The precautionary principle aims at avoiding irreversible damage and high costs to the resources (and society) in cases of high uncertainty (edging on ignorance). It corresponds to situations where scientific theories are not yet formed, or controversial and where the scientific process tends to lead to conflictual polarization instead of consensus. Under these circumstances, the scientific debate tends to be replaced by political lobbying and negotiation, often with a large contribution by the media and NGOs. This instrument would be used, in most cases, to deal with on macro- and mega-issues and where reversibility (even partial reversibility) is highly unlikely. There are few issues of this nature in fisheries, e.g., perhaps species introductions (whether voluntary and accidental). Some problems affecting fisheries directly, however, could require the application of the principle, e.g., the destruction of critical habitats by other sectors, the ozone depletion, and the global warming.
Close to the origin of the graph (on Figure 5), where both uncertainty and potential costs are low, the corrective and preventive approaches overlap significantly in a “neutral area” where both approaches could be justified. As a matter of fact, Figure 5 shows that the area of application of the four strategies overlap and the meaning of the often used expression “erring on the safe side” or “giving to the resource the benefit of doubt”, in this particular context, is that issues falling between two or more approaches should be addressed using the more precautionary approach.
The existing set of principles and guidelines agreed at international level, in the UN Conference on Straddling Fish Stocks and Highly Migratory Fish Stocks, and in the FAO Code of Conduct for Responsible Fisheries relate in fact to the first three approaches indicated above. It appears therefore that the operational understanding of a “precautionary approach” lato sensu to fisheries in the inter-governmental quarters (and also of many NGOs) includes all the methodologies, instruments and devices which ensure that the consequences of human action on the resource and its environment are acceptable because either: (a) we know what to do to avoid the problems; (b) or the cost will be negligible and the error can be corrected, or else (c) we are conscious of limitations in data and act accordingly. The present state of fisheries indicate clearly that up to now, Governments have used corrective or “preventive” strategies in cases where more precaution was required.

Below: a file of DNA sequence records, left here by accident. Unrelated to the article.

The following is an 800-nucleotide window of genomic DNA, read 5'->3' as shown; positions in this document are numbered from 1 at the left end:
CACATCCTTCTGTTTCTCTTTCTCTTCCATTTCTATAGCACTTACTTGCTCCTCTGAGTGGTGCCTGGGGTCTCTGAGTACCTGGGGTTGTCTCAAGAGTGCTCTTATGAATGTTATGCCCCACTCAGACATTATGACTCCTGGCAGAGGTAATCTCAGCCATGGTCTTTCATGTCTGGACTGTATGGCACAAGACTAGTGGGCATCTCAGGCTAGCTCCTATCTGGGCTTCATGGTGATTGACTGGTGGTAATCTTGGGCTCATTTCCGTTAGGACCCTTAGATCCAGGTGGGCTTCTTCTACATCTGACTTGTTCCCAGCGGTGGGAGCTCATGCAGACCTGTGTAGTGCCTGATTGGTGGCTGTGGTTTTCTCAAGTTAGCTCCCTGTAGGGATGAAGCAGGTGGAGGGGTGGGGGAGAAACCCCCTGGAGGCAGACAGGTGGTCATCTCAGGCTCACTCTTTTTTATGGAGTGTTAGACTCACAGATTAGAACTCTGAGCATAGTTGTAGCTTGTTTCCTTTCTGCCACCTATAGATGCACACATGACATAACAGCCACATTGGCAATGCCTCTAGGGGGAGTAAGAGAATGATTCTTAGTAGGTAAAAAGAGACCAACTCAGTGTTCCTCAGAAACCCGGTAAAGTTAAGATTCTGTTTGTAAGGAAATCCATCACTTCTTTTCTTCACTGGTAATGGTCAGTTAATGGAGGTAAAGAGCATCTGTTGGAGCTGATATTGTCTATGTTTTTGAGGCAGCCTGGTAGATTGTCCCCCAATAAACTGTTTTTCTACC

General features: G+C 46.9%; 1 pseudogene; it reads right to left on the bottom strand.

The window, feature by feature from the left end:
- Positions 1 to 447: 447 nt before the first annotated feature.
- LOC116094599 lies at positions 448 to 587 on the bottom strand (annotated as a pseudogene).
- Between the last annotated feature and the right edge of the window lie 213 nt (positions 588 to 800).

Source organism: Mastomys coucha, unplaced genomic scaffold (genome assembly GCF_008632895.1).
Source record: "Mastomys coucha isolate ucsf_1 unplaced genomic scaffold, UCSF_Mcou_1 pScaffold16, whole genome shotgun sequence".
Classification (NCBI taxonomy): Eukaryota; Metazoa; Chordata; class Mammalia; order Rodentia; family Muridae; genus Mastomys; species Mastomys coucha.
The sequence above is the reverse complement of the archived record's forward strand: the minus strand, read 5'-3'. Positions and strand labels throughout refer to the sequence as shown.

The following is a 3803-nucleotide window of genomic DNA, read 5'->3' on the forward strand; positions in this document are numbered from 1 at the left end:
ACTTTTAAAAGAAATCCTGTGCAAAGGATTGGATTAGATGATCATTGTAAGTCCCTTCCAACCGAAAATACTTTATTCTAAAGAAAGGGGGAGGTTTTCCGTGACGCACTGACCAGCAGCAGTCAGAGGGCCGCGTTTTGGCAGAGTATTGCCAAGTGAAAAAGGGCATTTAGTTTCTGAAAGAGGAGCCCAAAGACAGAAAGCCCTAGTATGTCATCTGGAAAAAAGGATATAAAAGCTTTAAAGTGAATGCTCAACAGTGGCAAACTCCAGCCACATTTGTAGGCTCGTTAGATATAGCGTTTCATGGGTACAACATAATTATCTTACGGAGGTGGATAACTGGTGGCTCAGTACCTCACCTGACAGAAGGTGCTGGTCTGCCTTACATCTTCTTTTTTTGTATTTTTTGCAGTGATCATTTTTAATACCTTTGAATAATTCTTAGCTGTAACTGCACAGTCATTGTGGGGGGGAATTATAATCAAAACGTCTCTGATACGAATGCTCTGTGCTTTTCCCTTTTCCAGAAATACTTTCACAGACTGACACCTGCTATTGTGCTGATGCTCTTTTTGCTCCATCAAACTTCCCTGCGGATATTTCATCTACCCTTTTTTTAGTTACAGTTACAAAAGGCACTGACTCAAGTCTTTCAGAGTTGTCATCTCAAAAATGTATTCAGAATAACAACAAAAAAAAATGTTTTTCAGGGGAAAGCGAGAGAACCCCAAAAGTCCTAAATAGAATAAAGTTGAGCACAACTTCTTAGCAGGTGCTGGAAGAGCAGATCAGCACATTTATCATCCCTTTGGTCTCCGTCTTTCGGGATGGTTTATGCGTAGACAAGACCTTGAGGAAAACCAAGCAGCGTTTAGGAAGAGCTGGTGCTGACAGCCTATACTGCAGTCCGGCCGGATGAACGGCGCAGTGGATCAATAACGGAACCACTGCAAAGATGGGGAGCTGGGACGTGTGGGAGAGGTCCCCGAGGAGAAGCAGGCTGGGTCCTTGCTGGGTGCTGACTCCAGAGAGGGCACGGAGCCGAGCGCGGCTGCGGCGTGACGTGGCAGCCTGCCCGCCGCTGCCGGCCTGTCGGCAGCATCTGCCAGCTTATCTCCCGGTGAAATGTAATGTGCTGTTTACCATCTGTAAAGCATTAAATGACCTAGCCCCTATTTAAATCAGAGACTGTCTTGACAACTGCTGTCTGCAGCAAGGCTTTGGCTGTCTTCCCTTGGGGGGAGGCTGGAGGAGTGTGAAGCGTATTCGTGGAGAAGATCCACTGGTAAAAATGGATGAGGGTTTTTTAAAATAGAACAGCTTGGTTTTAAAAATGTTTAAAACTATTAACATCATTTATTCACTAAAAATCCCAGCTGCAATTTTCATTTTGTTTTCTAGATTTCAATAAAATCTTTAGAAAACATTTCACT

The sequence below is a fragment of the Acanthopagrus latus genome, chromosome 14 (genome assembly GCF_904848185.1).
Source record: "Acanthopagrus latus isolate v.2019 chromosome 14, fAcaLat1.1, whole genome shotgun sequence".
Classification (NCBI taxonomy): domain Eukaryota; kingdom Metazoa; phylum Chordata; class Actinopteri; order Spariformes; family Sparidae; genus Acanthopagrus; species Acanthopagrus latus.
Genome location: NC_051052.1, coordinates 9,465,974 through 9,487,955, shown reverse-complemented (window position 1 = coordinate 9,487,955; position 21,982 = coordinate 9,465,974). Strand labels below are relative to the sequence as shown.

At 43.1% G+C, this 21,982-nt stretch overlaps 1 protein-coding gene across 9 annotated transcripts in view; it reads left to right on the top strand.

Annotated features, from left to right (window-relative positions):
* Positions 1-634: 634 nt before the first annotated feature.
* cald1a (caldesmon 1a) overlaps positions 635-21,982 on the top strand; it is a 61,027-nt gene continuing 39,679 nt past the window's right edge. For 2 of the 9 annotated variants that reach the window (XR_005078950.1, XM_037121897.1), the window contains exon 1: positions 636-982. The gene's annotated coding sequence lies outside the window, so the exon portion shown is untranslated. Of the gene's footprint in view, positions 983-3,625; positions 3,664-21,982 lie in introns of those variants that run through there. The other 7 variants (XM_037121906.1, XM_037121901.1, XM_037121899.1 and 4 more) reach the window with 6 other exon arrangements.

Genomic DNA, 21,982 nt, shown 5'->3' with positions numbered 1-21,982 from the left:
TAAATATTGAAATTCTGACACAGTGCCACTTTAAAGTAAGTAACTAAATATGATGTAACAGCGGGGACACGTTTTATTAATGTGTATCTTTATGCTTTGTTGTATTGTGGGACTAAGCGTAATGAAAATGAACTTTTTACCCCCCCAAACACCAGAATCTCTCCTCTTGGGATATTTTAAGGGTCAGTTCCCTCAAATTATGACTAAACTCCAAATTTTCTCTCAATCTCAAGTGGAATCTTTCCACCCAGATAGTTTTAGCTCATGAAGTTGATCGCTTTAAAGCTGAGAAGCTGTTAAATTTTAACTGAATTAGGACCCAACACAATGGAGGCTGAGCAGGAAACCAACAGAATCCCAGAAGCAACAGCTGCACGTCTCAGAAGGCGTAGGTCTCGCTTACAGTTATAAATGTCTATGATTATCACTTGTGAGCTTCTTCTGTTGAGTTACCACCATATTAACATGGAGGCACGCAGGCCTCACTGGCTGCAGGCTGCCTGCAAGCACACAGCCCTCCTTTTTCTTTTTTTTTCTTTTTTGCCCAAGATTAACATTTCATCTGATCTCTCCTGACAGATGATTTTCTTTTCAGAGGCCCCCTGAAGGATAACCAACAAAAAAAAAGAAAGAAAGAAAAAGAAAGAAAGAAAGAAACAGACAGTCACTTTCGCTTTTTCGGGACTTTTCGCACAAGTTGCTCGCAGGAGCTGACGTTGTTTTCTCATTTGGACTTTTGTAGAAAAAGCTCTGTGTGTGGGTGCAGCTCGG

The problem lies in using the proper approach for each type of issue. On the one hand, over-protecting the resource (by taking a highly precautionary approach) may have significant consequences in terms of foregone development options and could lead to economic and social chaos in fishing and related industries and communities and the fishery sector which rightly refuses to be assimilated to a polluting industry. On the other hand, being over-optimistic as to human capacity to regulate sustainably the production system for its benefit while preserving the options of future generations, could also have significant negative consequences for the resources and, ultimately, for fishing communities.
The real challenge in the implementation of the precautionary approach to fisheries, assuming that Governments' political will and commitment is granted, is therefore to distinguish in which area of the conceptual uncertainty/cost diagram an issue falls when a decision is required. This is an area where fishery science can help and towards which fishery research agendas should be directed. Section 5 of this paper and the “Lysekil Guidelines” (FAO, 1995) provide useful indications for that purpose but a lot more work is required to allow all countries, at all levels of research capacity, to apply the approach effectively.
The principle of precautionary action, as traditionally stated, required fisheries management authorities to take action where there is a risk of severe and irreversible damage to the resources and the environment, even in the absence of certainty about the impact or the causal relationships, giving the resource the benefit of the doubt, with due consideration to the social and economic consequences. The broader precautionary approach described in this document, and transpiring from the agreements being developed in the international fishery arenas (particularly in the UN and FAO), consists in applying systematically an appropriate level of caution in research, technology development and transfer, and management, with a view to avoid situations in which the use of the precautionary principle stricto sensu would be unavoidable. This line of action changes the status of precaution from an exceptional requirement to an integral part of good management practice.
During the last three years, the concept of precautionary action has become more familiar to fishery management authorities and NGOs who have significantly contributed to the awareness-raising process. The fishery sector's commitment to the approach, however, will still require a lot of effort from both Governments, NGOs and FAO. The approach is now embedded in the outcome of the UN Conference on Straddling Fish Stocks and Highly Migratory Fish Stocks and in the FAO International Code of Conduct for Responsible Fisheries, correcting its omission from the 1982 Convention and the 1984 FAO Conference on Fisheries Management and Development. The detailed Guidelines on the Precautionary Approach to Capture Fisheries, now available in support of the FAO Code of Conduct, will help in promoting its application by States and industry, assisted by the NGOs. In addition, the approach offers the fishing sector the opportunity to request a more responsible behaviour from all those non-fishery sectors which are damaging the marine ecosystem.